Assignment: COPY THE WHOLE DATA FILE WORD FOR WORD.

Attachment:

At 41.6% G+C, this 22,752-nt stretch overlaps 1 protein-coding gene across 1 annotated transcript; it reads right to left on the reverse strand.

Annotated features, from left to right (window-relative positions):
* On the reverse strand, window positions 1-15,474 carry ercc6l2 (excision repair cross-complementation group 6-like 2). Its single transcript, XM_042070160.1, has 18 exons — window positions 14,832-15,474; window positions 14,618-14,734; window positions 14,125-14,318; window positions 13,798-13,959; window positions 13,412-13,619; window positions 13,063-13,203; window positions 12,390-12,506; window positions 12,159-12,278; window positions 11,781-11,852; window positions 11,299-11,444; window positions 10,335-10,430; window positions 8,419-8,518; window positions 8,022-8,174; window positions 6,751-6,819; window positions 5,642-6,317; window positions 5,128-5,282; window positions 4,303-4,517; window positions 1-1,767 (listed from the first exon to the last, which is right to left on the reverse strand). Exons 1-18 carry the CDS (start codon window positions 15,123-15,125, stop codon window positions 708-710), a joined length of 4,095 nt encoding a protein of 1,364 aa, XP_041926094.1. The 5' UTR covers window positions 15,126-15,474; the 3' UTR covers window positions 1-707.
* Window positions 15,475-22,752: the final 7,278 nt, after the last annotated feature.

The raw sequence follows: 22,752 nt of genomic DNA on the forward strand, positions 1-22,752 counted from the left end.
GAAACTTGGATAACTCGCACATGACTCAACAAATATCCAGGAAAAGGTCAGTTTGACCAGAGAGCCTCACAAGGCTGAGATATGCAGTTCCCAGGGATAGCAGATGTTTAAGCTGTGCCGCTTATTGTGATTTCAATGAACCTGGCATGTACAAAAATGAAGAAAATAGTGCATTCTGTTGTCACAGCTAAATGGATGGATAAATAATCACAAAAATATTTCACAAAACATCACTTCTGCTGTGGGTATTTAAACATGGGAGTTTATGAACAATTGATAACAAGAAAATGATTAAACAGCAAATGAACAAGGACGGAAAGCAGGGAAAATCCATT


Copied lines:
At 41.6% G+C, this 22,752-nt stretch overlaps 1 protein-coding gene across 1 annotated transcript; it reads right to left on the reverse strand.

Annotated features, from left to right (window-relative positions):
* On the reverse strand, window positions 1-15,474 carry ercc6l2 (excision repair cross-complementation group 6-like 2). Its single transcript, XM_042070160.1, has 18 exons — window positions 14,832-15,474; window positions 14,618-14,734; window positions 14,125-14,318; window positions 13,798-13,959; window positions 13,412-13,619; window positions 13,063-13,203; window positions 12,390-12,506; window positions 12,159-12,278; window positions 11,781-11,852; window positions 11,299-11,444; window positions 10,335-10,430; window positions 8,419-8,518; window positions 8,022-8,174; window positions 6,751-6,819; window positions 5,642-6,317; window positions 5,128-5,282; window positions 4,303-4,517; window positions 1-1,767 (listed from the first exon to the last, which is right to left on the reverse strand). Exons 1-18 carry the CDS (start codon window positions 15,123-15,125, stop codon window positions 708-710), a joined length of 4,095 nt encoding a protein of 1,364 aa, XP_041926094.1. The 5' UTR covers window positions 15,126-15,474; the 3' UTR covers window positions 1-707.
* Window positions 15,475-22,752: the final 7,278 nt, after the last annotated feature.

The raw sequence follows: 22,752 nt of genomic DNA on the forward strand, positions 1-22,752 counted from the left end.
GAAACTTGGATAACTCGCACATGACTCAACAAATATCCAGGAAAAGGTCAGTTTGACCAGAGAGCCTCACAAGGCTGAGATATGCAGTTCCCAGGGATAGCAGATGTTTAAGCTGTGCCGCTTATTGTGATTTCAATGAACCTGGCATGTACAAAAATGAAGAAAATAGTGCATTCTGTTGTCACAGCTAAATGGATGGATAAATAATCACAAAAATATTTCACAAAACATCACTTCTGCTGTGGGTATTTAAACATGGGAGTTTATGAACAATTGATAACAAGAAAATGATTAAACAGCAAATGAACAAGGACGGAAAGCAGGGAAAATCCATT